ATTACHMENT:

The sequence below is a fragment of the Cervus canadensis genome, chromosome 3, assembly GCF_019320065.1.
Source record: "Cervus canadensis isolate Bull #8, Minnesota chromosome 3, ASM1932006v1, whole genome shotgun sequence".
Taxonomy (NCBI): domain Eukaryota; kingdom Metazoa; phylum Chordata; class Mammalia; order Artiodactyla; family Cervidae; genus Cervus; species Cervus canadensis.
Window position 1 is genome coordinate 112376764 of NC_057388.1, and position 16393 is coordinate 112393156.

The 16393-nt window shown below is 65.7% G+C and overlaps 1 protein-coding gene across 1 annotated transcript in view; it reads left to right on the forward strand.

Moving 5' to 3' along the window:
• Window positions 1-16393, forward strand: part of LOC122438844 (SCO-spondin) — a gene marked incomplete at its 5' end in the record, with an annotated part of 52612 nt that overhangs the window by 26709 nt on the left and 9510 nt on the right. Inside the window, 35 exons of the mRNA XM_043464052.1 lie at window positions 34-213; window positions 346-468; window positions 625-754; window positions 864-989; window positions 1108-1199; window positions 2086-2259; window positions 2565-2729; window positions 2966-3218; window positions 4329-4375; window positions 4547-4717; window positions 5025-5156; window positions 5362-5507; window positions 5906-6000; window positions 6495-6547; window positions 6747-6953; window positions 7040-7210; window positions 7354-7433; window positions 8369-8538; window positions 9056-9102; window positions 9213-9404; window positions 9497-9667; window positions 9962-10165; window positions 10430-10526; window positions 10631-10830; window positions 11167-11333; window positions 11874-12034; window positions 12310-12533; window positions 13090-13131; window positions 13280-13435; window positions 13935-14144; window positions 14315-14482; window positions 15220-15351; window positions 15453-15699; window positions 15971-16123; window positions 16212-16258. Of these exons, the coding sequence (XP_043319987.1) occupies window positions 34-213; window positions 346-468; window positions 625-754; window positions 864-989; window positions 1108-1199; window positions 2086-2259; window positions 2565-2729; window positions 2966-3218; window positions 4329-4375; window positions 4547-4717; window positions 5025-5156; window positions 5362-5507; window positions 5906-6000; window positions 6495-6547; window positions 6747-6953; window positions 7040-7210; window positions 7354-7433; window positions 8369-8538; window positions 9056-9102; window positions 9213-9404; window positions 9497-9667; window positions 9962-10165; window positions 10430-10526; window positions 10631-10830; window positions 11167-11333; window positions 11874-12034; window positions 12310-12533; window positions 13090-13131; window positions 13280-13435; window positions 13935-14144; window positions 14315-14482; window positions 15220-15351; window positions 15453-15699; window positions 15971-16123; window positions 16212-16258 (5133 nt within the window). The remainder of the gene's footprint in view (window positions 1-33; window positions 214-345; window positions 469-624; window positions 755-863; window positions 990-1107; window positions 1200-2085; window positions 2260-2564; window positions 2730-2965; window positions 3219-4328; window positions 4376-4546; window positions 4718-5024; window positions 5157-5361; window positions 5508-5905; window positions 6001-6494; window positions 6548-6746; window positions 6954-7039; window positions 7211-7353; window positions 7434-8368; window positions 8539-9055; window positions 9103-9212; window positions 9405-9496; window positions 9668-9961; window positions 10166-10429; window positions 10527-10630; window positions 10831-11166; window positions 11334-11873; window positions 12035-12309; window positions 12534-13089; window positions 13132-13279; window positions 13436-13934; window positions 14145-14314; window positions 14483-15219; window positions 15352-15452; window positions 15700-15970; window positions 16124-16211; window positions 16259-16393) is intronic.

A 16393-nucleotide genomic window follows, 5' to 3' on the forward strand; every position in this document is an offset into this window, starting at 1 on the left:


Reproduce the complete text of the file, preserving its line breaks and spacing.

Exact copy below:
The sequence below is a fragment of the Cervus canadensis genome, chromosome 3, assembly GCF_019320065.1.
Source record: "Cervus canadensis isolate Bull #8, Minnesota chromosome 3, ASM1932006v1, whole genome shotgun sequence".
Taxonomy (NCBI): domain Eukaryota; kingdom Metazoa; phylum Chordata; class Mammalia; order Artiodactyla; family Cervidae; genus Cervus; species Cervus canadensis.
Window position 1 is genome coordinate 112376764 of NC_057388.1, and position 16393 is coordinate 112393156.

The 16393-nt window shown below is 65.7% G+C and overlaps 1 protein-coding gene across 1 annotated transcript in view; it reads left to right on the forward strand.

Moving 5' to 3' along the window:
• Window positions 1-16393, forward strand: part of LOC122438844 (SCO-spondin) — a gene marked incomplete at its 5' end in the record, with an annotated part of 52612 nt that overhangs the window by 26709 nt on the left and 9510 nt on the right. Inside the window, 35 exons of the mRNA XM_043464052.1 lie at window positions 34-213; window positions 346-468; window positions 625-754; window positions 864-989; window positions 1108-1199; window positions 2086-2259; window positions 2565-2729; window positions 2966-3218; window positions 4329-4375; window positions 4547-4717; window positions 5025-5156; window positions 5362-5507; window positions 5906-6000; window positions 6495-6547; window positions 6747-6953; window positions 7040-7210; window positions 7354-7433; window positions 8369-8538; window positions 9056-9102; window positions 9213-9404; window positions 9497-9667; window positions 9962-10165; window positions 10430-10526; window positions 10631-10830; window positions 11167-11333; window positions 11874-12034; window positions 12310-12533; window positions 13090-13131; window positions 13280-13435; window positions 13935-14144; window positions 14315-14482; window positions 15220-15351; window positions 15453-15699; window positions 15971-16123; window positions 16212-16258. Of these exons, the coding sequence (XP_043319987.1) occupies window positions 34-213; window positions 346-468; window positions 625-754; window positions 864-989; window positions 1108-1199; window positions 2086-2259; window positions 2565-2729; window positions 2966-3218; window positions 4329-4375; window positions 4547-4717; window positions 5025-5156; window positions 5362-5507; window positions 5906-6000; window positions 6495-6547; window positions 6747-6953; window positions 7040-7210; window positions 7354-7433; window positions 8369-8538; window positions 9056-9102; window positions 9213-9404; window positions 9497-9667; window positions 9962-10165; window positions 10430-10526; window positions 10631-10830; window positions 11167-11333; window positions 11874-12034; window positions 12310-12533; window positions 13090-13131; window positions 13280-13435; window positions 13935-14144; window positions 14315-14482; window positions 15220-15351; window positions 15453-15699; window positions 15971-16123; window positions 16212-16258 (5133 nt within the window). The remainder of the gene's footprint in view (window positions 1-33; window positions 214-345; window positions 469-624; window positions 755-863; window positions 990-1107; window positions 1200-2085; window positions 2260-2564; window positions 2730-2965; window positions 3219-4328; window positions 4376-4546; window positions 4718-5024; window positions 5157-5361; window positions 5508-5905; window positions 6001-6494; window positions 6548-6746; window positions 6954-7039; window positions 7211-7353; window positions 7434-8368; window positions 8539-9055; window positions 9103-9212; window positions 9405-9496; window positions 9668-9961; window positions 10166-10429; window positions 10527-10630; window positions 10831-11166; window positions 11334-11873; window positions 12035-12309; window positions 12534-13089; window positions 13132-13279; window positions 13436-13934; window positions 14145-14314; window positions 14483-15219; window positions 15352-15452; window positions 15700-15970; window positions 16124-16211; window positions 16259-16393) is intronic.

A 16393-nucleotide genomic window follows, 5' to 3' on the forward strand; every position in this document is an offset into this window, starting at 1 on the left: